Now it looks like the end is in sight. I should have a brand new set of permanent teeth in my mouth by Easter! I've had bone grafts, titanium threaded sockets buried in my jaw bone, and temporary posts screwed into the sockets while my gums heal... eckhhh! And I've spent enough money to make Donald Trump wince. But, by golly, I'm already looking forward to the day when I can speak with ease, smile without scaring small children, and tear into a sizzling rare chunk of filet mignon!
Can You Bank On It?
Am I the only former Wachovia customer who's upset with the way Wells Fargo is transitioning us into their sphere? I can't believe the sloppiness and disregard for the customer's needs being shown as all this takes place!
For starters, over President's Day weekend (when they made the big switch of old Wachovia accounts over to Wells Fargo, here in NY) my "new" bank managed to lose over a thousand dollars in deposits to my checking account. They said I must've given them the wrong account information, but backed off when I showed them the deposit receipt I got from their teller. It took 5 days for them to put the money into my account... I'm not sure they ever actually found it!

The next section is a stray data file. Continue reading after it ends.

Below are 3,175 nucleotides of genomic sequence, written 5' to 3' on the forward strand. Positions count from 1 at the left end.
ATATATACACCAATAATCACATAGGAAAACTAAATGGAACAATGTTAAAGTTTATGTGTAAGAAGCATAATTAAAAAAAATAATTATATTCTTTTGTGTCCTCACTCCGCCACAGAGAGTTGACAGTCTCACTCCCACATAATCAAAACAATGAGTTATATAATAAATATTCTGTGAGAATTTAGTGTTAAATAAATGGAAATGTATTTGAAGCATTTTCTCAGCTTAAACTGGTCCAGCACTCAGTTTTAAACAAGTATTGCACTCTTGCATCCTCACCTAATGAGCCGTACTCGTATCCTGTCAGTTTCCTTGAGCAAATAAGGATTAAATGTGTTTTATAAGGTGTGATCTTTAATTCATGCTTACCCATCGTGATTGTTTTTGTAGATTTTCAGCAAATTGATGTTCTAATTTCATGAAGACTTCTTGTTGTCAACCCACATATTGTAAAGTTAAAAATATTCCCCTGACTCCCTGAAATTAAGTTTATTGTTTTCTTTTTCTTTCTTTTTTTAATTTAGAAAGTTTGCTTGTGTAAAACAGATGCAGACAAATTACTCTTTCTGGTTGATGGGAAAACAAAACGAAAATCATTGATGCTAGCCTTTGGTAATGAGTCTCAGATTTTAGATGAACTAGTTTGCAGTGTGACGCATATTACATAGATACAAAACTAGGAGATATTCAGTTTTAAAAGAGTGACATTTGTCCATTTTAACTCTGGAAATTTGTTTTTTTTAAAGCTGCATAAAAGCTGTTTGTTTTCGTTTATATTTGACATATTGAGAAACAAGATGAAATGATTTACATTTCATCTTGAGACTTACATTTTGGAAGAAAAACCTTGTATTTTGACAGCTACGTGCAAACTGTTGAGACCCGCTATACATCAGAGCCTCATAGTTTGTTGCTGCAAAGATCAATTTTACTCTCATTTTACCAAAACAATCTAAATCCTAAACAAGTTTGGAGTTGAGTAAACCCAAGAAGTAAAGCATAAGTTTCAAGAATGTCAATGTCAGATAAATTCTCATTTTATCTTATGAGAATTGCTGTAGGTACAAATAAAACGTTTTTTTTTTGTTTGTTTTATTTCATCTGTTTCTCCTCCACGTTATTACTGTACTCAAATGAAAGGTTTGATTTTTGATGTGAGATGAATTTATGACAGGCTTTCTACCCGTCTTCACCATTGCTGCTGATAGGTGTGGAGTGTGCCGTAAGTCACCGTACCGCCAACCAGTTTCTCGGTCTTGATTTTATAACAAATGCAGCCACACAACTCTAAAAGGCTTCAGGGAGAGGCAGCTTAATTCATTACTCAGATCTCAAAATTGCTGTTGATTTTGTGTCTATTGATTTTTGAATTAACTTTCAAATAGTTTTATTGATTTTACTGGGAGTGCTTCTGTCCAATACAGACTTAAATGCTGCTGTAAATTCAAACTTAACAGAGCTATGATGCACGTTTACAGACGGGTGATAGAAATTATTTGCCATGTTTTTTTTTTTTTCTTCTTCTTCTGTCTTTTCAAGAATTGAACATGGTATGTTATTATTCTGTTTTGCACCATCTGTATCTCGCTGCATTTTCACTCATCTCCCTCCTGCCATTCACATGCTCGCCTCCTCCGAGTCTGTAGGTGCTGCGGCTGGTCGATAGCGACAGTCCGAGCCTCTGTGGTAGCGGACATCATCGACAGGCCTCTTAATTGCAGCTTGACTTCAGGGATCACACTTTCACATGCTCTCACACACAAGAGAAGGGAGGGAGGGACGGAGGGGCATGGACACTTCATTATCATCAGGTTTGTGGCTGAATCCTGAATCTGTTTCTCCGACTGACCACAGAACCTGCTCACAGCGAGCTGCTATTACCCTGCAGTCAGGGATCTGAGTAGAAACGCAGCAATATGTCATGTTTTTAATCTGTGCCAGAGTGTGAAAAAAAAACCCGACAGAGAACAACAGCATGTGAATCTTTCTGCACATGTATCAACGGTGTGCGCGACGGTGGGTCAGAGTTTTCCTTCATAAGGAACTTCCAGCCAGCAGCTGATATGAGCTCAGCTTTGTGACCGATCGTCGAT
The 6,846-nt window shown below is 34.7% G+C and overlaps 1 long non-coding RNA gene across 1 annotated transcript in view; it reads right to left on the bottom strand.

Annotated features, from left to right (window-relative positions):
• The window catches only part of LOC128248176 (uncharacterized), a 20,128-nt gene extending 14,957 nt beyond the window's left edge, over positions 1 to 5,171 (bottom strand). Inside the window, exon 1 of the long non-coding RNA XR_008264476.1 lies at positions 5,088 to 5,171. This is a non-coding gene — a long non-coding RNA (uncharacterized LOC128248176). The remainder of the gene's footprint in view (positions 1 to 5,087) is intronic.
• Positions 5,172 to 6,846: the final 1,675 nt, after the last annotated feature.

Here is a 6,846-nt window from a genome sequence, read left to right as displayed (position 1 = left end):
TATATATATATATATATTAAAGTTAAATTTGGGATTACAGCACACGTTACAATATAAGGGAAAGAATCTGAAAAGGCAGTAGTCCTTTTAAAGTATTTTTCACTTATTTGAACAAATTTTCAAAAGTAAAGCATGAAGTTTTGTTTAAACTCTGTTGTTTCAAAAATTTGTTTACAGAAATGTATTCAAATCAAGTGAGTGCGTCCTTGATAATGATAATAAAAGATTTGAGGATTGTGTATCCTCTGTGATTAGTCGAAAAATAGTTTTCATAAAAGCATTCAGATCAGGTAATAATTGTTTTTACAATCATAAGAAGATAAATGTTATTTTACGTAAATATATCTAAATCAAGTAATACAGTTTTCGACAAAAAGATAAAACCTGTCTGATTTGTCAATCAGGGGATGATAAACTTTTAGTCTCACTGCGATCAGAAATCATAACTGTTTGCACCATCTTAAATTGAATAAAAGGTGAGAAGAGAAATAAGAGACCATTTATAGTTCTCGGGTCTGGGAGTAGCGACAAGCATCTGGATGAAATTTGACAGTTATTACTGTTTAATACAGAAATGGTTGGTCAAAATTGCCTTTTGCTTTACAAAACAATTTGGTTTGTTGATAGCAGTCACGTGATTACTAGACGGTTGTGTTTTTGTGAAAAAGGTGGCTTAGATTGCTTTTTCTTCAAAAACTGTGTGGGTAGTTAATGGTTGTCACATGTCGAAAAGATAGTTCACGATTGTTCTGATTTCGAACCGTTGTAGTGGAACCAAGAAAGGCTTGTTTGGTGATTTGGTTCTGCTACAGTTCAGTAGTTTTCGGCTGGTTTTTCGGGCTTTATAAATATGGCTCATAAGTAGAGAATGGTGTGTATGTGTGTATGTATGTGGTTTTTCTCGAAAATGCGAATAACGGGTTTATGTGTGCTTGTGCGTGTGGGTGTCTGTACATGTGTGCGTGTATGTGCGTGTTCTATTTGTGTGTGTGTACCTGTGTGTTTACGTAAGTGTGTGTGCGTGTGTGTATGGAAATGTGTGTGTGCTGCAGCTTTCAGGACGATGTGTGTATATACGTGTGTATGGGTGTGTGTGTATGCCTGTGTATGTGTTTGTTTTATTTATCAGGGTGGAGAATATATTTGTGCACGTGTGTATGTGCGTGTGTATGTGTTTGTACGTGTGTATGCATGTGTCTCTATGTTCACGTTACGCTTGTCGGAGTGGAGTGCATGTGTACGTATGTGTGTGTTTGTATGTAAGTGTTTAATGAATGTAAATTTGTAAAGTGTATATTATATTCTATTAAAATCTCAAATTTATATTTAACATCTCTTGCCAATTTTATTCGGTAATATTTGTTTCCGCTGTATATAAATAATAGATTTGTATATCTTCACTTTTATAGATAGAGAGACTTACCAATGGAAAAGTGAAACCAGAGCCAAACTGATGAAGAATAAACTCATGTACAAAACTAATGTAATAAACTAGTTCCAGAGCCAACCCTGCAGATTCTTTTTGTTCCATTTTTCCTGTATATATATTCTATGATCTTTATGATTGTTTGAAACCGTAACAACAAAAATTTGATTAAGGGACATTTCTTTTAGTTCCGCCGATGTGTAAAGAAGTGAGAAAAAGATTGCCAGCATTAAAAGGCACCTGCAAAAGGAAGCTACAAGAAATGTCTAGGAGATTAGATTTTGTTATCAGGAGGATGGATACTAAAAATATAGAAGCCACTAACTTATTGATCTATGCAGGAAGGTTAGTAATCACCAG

The online switch is even rougher. I was promised that all account information would be preserved, including all of my Bill Pay information for online transactions. The first time I used the new system they took all payments from the wrong account, opening the doors to overdraft hell.
I tried to download pdf copies of my statements, to reconcile my check register, and got files with a "cgi" append that wouldn't open in any of my applications. Their help desk suggested I download a free pdf plug-in for my Mozilla browser. I did, and then couldn't download any pdf's from any website! Using the original "cgi" downloads, I tried changing the append to .pdf, and it worked fine... except every file was named "session", with no clue as to which month's statement was contained in each file!
Y'know... pdf downloads are simple, commonplace bits of code used on a zillion websites that all work just fine. If Wells Fargo can't even get that right, how should I feel about how they're handling other more complex things... like security?!